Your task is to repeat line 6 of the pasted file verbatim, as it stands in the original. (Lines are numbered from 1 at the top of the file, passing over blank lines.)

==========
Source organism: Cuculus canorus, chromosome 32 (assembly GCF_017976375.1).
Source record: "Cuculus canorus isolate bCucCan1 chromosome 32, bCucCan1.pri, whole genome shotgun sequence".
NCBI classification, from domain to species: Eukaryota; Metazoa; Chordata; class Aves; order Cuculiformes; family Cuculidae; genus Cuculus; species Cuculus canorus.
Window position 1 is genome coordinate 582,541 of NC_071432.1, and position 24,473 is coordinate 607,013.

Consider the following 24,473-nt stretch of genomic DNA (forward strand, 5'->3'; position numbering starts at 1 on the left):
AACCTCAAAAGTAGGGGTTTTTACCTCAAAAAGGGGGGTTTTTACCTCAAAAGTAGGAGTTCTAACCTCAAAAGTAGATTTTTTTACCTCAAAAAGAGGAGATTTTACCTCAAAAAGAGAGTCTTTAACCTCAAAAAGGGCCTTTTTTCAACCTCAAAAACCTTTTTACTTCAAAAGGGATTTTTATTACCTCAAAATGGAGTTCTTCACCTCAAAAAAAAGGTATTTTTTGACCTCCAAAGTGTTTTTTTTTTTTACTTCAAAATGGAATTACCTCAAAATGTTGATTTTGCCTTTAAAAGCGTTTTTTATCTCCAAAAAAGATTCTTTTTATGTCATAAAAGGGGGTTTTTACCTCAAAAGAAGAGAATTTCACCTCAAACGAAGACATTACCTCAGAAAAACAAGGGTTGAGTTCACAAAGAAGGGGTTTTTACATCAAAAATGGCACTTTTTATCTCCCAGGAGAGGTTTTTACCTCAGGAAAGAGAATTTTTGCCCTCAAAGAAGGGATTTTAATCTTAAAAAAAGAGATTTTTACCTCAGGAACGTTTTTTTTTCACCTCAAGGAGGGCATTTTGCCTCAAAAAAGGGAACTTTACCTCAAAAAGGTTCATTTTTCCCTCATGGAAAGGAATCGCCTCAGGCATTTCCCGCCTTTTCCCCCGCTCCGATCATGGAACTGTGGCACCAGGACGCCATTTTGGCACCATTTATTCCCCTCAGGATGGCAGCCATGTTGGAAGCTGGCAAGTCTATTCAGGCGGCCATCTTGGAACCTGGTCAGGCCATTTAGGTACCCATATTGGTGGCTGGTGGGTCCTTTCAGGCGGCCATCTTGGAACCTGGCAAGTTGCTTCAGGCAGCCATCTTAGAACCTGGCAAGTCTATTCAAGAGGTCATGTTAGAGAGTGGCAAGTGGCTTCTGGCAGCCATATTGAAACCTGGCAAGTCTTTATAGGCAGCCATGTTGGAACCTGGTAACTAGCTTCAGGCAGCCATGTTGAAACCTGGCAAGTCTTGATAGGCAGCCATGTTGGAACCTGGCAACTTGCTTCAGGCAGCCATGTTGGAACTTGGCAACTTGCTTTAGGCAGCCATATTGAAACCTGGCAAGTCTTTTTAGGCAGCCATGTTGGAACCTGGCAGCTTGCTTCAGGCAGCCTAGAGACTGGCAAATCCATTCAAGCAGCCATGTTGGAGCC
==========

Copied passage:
AACCTCAAAAGTAGGGGTTTTTACCTCAAAAAGGGGGGTTTTTACCTCAAAAGTAGGAGTTCTAACCTCAAAAGTAGATTTTTTTACCTCAAAAAGAGGAGATTTTACCTCAAAAAGAGAGTCTTTAACCTCAAAAAGGGCCTTTTTTCAACCTCAAAAACCTTTTTACTTCAAAAGGGATTTTTATTACCTCAAAATGGAGTTCTTCACCTCAAAAAAAAGGTATTTTTTGACCTCCAAAGTGTTTTTTTTTTTTACTTCAAAATGGAATTACCTCAAAATGTTGATTTTGCCTTTAAAAGCGTTTTTTATCTCCAAAAAAGATTCTTTTTATGTCATAAAAGGGGGTTTTTACCTCAAAAGAAGAGAATTTCACCTCAAACGAAGACATTACCTCAGAAAAACAAGGGTTGAGTTCACAAAGAAGGGGTTTTTACATCAAAAATGGCACTTTTTATCTCCCAGGAGAGGTTTTTACCTCAGGAAAGAGAATTTTTGCCCTCAAAGAAGGGATTTTAATCTTAAAAAAAGAGATTTTTACCTCAGGAACGTTTTTTTTTCACCTCAAGGAGGGCATTTTGCCTCAAAAAAGGGAACTTTACCTCAAAAAGGTTCATTTTTCCCTCATGGAAAGGAATCGCCTCAGGCATTTCCCGCCTTTTCCCCCGCTCCGATCATGGAACTGTGGCACCAGGACGCCATTTTGGCACCATTTATTCCCCTCAGGATGGCAGCCATGTTGGAAGCTGGCAAGTCTATTCAGGCGGCCATCTTGGAACCTGGTCAGGCCATTTAGGTACCCATATTGGTGGCTGGTGGGTCCTTTCAGGCGGCCATCTTGGAACCTGGCAAGTTGCTTCAGGCAGCCATCTTAGAACCTGGCAAGTCTATTCAAGAGGTCATGTTAGAGAGTGGCAAGTGGCTTCTGGCAGCCATATTGAAACCTGGCAAGTCTTTATAGGCAGCCATGTTGGAACCTGGTAACTAGCTTCAGGCAGCCATGTTGAAACCTGGCAAGTCTTGATAGGCAGCCATGTTGGAACCTGGCAACTTGCTTCAGGCAGCCATGTTGGAACTTGGCAACTTGCTTTAGGCAGCCATATTGAAACCTGGCAAGTCTTTTTAGGCAGCCATGTTGGAACCTGGCAGCTTGCTTCAGGCAGCCTAGAGACTGGCAAATCCATTCAAGCAGCCATGTTGGAGCC